6 DECEMBER 2003, Page 46

The wonderful world of Wales

Paul Ferris

THE BANK MANAGER AND THE HOLY GRAIL by Byron Rogers Aurum, £12.99. pp. 271, ISBN 1854109499 The only journalist I ever knew who wrote pieces remotely like the ones in this book was John Gale of the Observer (he killed himself long ago), who could spend an hour with someone of no apparent consequence, a pawnbroker or a barmaid, and recreate a life in 1,000 words,

Byron Rogers, a Welshman who emigrated to England, has filled a good few columns with characters and places that have passed his way. Brought together, as in this further collection, they acquire critical mass. He turns into a people's historian. Don't be put off by his territory, chiefly Carmarthensire and other rural districts where they voted for the hapless Welsh Assembly. His best stories could come from any European subculture that has thrived on a vague sense of oppression.

Welsh princes and princesses have walkon parts. Byron works the past, as we Welsh are inclined to. 'A woman in early middle age who thought she had bought a chicken farm with a view has moved into the lost palace of the last Welsh Prince of Wales.' (That's from 1990. It sounded slightly too good to be true, but! checked, and the palace, in North Wales, now has a website, bilingual, like the road-signs.)

I suspect that, like John Gale, he doesn't use tape recorder or elaborate notes, but recreates each episode in his head. He has a shining piece about David Rees, a builder in Carmarthen town, who still goes fishing at night in the Towy from a coracle, the frail craft that were there in fleets in mediaeval times, but now have almost vanished.

It isn't the actual disappearance of coracles that upsets Rogers but their disappearance from memory. Carmarthen was a port. The river was navigable from the sea, seven miles away. The Romans brought their vessels to its quays, carrying 'luxury supplies or exotic wild beasts to an amphitheatre capable of seating 5,000'. All forgotten by Carmarthen, snaps Rogers, although the descendants of the coraclemen (who were there even before the Romans) can still be found, as he found David Rees with his wild tales of a hereditary caste.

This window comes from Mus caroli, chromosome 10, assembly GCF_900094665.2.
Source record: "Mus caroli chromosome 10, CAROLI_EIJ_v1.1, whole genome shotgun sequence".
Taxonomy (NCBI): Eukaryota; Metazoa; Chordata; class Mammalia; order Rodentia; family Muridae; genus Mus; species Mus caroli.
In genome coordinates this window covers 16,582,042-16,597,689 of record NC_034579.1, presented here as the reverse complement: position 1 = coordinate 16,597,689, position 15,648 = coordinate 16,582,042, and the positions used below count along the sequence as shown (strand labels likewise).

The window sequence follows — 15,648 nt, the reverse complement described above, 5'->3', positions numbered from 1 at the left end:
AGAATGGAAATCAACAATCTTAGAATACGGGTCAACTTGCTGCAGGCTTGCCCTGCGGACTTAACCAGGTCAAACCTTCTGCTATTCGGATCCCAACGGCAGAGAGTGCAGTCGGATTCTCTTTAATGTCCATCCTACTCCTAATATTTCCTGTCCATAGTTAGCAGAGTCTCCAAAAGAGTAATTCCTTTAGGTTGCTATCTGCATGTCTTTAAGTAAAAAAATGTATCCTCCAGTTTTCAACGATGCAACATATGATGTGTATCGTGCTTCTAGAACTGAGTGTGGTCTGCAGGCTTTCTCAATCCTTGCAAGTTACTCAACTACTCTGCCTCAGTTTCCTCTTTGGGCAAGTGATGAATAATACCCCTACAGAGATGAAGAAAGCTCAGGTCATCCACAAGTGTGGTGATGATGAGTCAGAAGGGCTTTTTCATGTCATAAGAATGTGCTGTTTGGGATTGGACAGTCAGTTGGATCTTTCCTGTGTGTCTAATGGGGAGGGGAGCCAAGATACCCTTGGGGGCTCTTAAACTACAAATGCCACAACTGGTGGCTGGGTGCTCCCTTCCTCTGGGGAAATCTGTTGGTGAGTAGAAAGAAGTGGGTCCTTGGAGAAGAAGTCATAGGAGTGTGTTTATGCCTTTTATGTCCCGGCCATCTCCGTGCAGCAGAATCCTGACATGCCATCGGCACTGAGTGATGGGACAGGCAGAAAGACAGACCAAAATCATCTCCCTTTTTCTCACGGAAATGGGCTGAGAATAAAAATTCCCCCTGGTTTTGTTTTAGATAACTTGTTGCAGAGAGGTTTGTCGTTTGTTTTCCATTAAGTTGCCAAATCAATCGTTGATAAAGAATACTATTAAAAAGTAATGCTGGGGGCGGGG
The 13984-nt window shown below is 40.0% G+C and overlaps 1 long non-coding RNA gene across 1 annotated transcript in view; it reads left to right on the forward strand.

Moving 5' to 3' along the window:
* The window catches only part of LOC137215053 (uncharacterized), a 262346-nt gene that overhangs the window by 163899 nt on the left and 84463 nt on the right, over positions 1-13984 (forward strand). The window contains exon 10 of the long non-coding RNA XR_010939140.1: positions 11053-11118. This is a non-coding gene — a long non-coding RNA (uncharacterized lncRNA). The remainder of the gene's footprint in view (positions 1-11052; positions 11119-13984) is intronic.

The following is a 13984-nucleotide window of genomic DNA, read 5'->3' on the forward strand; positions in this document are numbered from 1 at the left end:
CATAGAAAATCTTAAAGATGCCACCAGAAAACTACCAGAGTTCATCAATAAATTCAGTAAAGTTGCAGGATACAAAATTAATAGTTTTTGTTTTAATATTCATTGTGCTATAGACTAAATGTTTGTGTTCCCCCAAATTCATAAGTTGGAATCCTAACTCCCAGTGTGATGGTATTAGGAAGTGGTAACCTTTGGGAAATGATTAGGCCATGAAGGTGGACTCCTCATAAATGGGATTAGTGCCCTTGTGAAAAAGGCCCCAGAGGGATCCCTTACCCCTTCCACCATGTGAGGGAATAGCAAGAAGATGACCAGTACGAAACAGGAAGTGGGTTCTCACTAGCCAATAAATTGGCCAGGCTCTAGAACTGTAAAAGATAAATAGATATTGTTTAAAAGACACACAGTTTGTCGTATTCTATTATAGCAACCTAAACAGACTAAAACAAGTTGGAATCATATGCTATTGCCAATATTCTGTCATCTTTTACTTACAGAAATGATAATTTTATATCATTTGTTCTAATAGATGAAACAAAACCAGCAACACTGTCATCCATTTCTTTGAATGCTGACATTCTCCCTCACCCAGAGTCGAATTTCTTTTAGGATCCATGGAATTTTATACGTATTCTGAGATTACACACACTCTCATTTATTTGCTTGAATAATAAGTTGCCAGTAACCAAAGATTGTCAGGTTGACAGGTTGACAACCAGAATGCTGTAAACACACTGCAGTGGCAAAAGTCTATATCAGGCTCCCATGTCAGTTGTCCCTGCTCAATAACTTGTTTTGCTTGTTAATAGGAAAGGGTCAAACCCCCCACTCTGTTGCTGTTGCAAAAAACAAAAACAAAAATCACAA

Rogers, who was born in Carmarthen, derides the authorities because they ran a four-lane carriageway between river and town, 'and to compound the lunacy, the local council has built picnic tables there,' plus a Heritage Centre containing a specimen coracle. 'One day,' he muses, 'someone will get across.'

Other gems include a brief life of Ira Jones, the Great War flying ace from Meidrim (`My uncle had been at school with him'). Jones was invested with several decorations on the same day (DSO, MC, DFC); changing trains at Cardiff, he was taken in charge by a policeman because he looked too young for medals.

Owen Glyndwr marches again in the Towy Valley. A naked man, making love to his girlfriend on a river-bank at night, falls into the mud and is attacked by fishermen who mistake him for a bull seal. The Kaiser visits Llangammarch Wells. German officers break out (when the second world war is nearly over) from a PoW camp in the Vale of Glamorgan — three of them catch a bus and pass unnoticed until the passengers realise they are not talking. On a bus? In Wales?

Idiosyncrasy, these tales remind us, lifts the spirits. The old museum in Swansea (I have just remembered) once displayed a card with a brownish spot on it, labelled 'Tongue of Wasp'. It also had a stuffed ele

phant, in poor condition, which vanished one night. Years later the disused South Dock nearby was drained, and the beast turned up at the bottom. The council filled the dock with rubble and was about to build houses on it when they heard about the latest craze, municipal marinas. So they dug out the rubble and put the water back. I don't know what happened to the elephant.